Research reveals that your risk of developing Alzheimer’s disease can be reduced by 50% with regular exercise. Exercise also helps slow down deterioration when you have already begun developing cognitive problems.
Start small: Exercise can be overwhelming for those who don’t do it regularly. You can start by taking the stairs or walking when you are talking on your cell phone.
10 minutes, 5 times a week: This seems like a lot, but it can include activities that get your heart pumping, such as cleaning, gardening or doing laundry. You can also walk, try an aerobics class, or swim.
Protect your head: Trauma to the head increases your chances of developing cognitive issues. Sports such as football and boxing are more extreme examples, but even a fall from a bicycle can have an effect. Wear the correct headgear and fasten your seat belt in cars.
Balance and coordination: Similarly, you can help prevent future head injuries caused by falling, by including exercises that help you focus on balance and coordination. Yoga, Tai Chi, or any exercise using balance balls or discs can help keep you agile.
2. Be well-rested
Restful sleep on a regular basis helps your brain work best. Deep sleep is necessary for memory formation and retention. Sleep deprivation slows your thinking and has been shown to increase the chances of Alzheimer’s disease symptoms.
Regular sleep schedule: Our brain’s clock responds well to regularity. Make sure to go to sleep and wake up at a similar time each day to correspond with your natural circadian rhythms.
Smart napping: Napping can interfere with your regular sleep and make your insomnia worse. If you do nap, make sure it’s for no more than 30 minutes and do so in the early afternoon.
Bedroom sanctity: Ban computers and televisions from the bedroom as these stimulants distract you from sleep.
Relaxing bedtime routine: Having pre-bedtime activities such as having a bath, light stretching, dimming the lights, praying, or writing in a journal can help signal your brain that it’s time for restorative sleep.
People who are mentally active have been found to be more protected against developing Alzheimer’s and dementia. Any activities requiring communicating, interacting or organizing have proven tremendously helpful.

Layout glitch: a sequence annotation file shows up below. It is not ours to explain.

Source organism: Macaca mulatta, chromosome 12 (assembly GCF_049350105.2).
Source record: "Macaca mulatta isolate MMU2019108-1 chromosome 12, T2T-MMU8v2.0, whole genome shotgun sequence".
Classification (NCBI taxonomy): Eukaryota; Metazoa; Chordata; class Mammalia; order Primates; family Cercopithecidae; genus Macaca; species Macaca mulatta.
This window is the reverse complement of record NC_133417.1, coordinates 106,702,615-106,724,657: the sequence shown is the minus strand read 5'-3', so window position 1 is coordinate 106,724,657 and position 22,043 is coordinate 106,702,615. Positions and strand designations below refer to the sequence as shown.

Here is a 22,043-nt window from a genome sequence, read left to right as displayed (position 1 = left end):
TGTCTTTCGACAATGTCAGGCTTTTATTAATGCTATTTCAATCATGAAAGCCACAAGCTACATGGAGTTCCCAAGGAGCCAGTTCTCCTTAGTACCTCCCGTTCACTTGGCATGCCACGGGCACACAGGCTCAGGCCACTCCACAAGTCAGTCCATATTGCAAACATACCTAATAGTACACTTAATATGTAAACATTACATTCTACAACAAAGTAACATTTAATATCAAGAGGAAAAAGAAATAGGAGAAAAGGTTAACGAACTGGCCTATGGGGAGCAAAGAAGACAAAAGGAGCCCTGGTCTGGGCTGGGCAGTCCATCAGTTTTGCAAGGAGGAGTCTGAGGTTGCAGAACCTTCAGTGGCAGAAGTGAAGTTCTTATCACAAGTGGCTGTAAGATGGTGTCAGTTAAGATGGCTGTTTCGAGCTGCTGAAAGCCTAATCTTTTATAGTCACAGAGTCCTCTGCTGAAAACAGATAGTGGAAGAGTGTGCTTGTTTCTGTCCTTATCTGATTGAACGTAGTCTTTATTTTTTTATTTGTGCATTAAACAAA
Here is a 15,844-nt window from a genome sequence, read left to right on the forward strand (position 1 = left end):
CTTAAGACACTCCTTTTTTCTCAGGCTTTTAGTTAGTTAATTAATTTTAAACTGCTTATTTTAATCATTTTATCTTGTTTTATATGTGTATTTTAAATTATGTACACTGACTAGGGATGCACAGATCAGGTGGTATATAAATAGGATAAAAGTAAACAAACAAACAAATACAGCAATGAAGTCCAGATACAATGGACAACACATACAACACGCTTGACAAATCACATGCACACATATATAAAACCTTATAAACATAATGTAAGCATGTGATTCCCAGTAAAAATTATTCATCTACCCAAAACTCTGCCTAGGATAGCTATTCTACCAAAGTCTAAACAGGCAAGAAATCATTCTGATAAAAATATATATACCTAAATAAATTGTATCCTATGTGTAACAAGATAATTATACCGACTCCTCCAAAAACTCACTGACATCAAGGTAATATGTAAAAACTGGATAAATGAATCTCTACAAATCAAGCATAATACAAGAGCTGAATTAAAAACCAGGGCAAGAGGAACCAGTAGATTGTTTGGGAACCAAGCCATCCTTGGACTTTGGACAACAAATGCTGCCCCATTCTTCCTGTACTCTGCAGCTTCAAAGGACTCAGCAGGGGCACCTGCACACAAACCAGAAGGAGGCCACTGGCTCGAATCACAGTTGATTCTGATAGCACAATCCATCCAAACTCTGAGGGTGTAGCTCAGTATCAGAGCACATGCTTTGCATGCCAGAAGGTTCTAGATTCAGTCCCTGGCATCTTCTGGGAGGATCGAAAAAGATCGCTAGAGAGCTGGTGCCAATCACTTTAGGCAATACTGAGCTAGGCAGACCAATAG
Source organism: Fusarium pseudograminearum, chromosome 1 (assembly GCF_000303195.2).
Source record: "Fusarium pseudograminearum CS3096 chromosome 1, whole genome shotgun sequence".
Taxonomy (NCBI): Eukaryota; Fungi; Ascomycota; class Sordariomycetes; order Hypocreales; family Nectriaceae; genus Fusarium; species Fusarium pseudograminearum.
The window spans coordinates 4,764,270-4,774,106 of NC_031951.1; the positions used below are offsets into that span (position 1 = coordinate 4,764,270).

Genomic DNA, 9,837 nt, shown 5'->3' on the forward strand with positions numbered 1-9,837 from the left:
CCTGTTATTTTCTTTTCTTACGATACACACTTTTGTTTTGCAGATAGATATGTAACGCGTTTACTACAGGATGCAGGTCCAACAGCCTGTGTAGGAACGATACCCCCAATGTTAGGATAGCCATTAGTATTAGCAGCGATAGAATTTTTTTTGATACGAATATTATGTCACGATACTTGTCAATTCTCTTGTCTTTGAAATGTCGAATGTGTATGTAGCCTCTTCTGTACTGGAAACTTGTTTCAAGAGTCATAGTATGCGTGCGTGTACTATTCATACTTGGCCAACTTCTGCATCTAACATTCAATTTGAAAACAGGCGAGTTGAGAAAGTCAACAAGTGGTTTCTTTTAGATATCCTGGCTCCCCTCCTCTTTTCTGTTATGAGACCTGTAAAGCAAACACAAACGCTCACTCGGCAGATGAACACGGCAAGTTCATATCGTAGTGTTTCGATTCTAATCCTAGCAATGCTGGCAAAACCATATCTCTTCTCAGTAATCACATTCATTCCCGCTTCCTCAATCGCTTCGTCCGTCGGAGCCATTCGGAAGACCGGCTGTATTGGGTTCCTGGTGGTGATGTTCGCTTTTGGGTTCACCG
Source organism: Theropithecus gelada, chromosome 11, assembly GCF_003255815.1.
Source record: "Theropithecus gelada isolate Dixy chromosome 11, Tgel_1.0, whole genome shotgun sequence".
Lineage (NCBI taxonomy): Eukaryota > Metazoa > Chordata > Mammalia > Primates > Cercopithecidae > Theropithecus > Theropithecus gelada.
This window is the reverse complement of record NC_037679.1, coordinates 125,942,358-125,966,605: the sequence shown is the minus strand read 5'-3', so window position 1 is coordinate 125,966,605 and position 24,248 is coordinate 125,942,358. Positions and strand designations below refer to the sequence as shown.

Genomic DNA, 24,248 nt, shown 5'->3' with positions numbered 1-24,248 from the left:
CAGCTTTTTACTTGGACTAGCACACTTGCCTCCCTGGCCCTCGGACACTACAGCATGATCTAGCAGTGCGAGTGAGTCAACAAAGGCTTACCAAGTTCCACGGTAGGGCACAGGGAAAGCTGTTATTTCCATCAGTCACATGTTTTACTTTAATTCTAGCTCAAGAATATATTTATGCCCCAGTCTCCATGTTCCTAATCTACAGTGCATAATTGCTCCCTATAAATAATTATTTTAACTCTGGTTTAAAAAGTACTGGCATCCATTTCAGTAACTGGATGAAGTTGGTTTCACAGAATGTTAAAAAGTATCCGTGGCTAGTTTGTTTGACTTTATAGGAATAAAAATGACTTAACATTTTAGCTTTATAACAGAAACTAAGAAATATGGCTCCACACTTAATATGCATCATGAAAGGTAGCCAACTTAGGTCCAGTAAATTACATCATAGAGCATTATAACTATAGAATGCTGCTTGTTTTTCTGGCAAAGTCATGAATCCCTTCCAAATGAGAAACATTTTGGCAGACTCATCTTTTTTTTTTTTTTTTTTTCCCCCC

Learn a new skill: Learning a new skill helps make larger deposits in the brain reserves. Try studying a new language, learn to play an instrument, read, or take up a new hobby.
Memory exercises: Memorization builds your memory connections. Start with memorizing something small like capital cities or a rhyme, then progress to poems and mnemonics.
Brain games: Try riddles, crossword puzzles or strategy games. Play board or card games, word games like Scrabble or Boggle, or number puzzles like Sudoku. All of these help build your capacity to retain cognitive associations.
The 5 Ws: Keep your neurons firing by asking yourself ”Who, what, where, when and why?”. Follow this up by writing down your daily experiences.
Go off routine: Varying habits help create new brain pathways. Take a new route, use your non-dominant hand, or rearrange a storage system in your home.
A nutritious diet optimizes your brain’s performance. Changes to your diet can help keep you protected against brain deterioration.
Skip trans-fats and saturated fats: Choose lean meats, less processed foods, skim or fat-free dairy products, and reduce your intake of fried foods.
Adopt a Mediterranean diet: This diet, consisting of fish, nuts, whole grains, olive oil, fresh fruit, and vegetables, with the occasional glass of wine or piece of dark chocolate, is good for your heart. A healthy heart helps lower the risk of developing Alzheimer’s disease.
Eat fish and avocado: Both are filled with omega-3, a good fatty acid, which researchers have discovered may help prevent Alzheimer’s disease and dementia.
Opt for 4-6 small meals: Eating more regularly helps maintain a consistent blood sugar level.
Think rainbow: Eat an abundance of colorful fruits and vegetables to achieve a diet high in antioxidants and vitamins. Reduce the white shades of your diet too: Carbohydrates high in sugar or refined flour lead to higher glucose levels which can inflame your brain.
Drink tea: Green tea has been shown to be excellent for a focused memory and mental alertness which can slow the aging of the brain.
5. Maintain an active social life
Research has found those with a socially active life are better protected against Alzheimer’s. Often as you get older, your support system shrinks and you’re unlikely to seek new relationships:
Stress can lead to the brain shrinking in the hippocampus, where memory is retained, and impede nerve cell growth, increasing your chances of Alzheimer’s or dementia.
Take a breath: when you’re feeling stressed your breathing rate changes, which can impact the brain’s oxygen levels. A good practice to lower a rapid heartbeat is to focus on restorative breathing.
Schedule daily relaxing activities: making sure to engage in enjoyable activities can help keep your stress levels low. These can be simple activities such as going outside for a walk, playing with a pet or attending a yoga class.
Get some inner peace: studies have found that a strong mind-body connection makes for better brain health. Activities involving religious practices or reflection, prayer, and meditation help protect you from the damaging effects stress causes.